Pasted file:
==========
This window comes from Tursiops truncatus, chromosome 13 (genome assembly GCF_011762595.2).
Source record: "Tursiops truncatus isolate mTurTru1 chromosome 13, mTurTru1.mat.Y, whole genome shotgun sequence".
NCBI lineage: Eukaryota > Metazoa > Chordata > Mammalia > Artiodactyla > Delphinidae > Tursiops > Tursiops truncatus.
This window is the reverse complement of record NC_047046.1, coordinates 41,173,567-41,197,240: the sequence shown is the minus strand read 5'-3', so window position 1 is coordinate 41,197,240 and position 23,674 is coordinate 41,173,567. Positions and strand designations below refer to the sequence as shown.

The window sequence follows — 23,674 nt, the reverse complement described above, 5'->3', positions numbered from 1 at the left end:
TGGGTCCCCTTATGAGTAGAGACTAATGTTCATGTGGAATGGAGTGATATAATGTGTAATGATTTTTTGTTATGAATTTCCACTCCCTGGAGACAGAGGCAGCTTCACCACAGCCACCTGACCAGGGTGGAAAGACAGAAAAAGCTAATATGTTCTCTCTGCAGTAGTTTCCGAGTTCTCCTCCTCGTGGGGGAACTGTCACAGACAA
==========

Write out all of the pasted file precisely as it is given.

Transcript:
This window comes from Tursiops truncatus, chromosome 13 (genome assembly GCF_011762595.2).
Source record: "Tursiops truncatus isolate mTurTru1 chromosome 13, mTurTru1.mat.Y, whole genome shotgun sequence".
NCBI lineage: Eukaryota > Metazoa > Chordata > Mammalia > Artiodactyla > Delphinidae > Tursiops > Tursiops truncatus.
This window is the reverse complement of record NC_047046.1, coordinates 41,173,567-41,197,240: the sequence shown is the minus strand read 5'-3', so window position 1 is coordinate 41,197,240 and position 23,674 is coordinate 41,173,567. Positions and strand designations below refer to the sequence as shown.

The window sequence follows — 23,674 nt, the reverse complement described above, 5'->3', positions numbered from 1 at the left end:
TGGGTCCCCTTATGAGTAGAGACTAATGTTCATGTGGAATGGAGTGATATAATGTGTAATGATTTTTTGTTATGAATTTCCACTCCCTGGAGACAGAGGCAGCTTCACCACAGCCACCTGACCAGGGTGGAAAGACAGAAAAAGCTAATATGTTCTCTCTGCAGTAGTTTCCGAGTTCTCCTCCTCGTGGGGGAACTGTCACAGACAA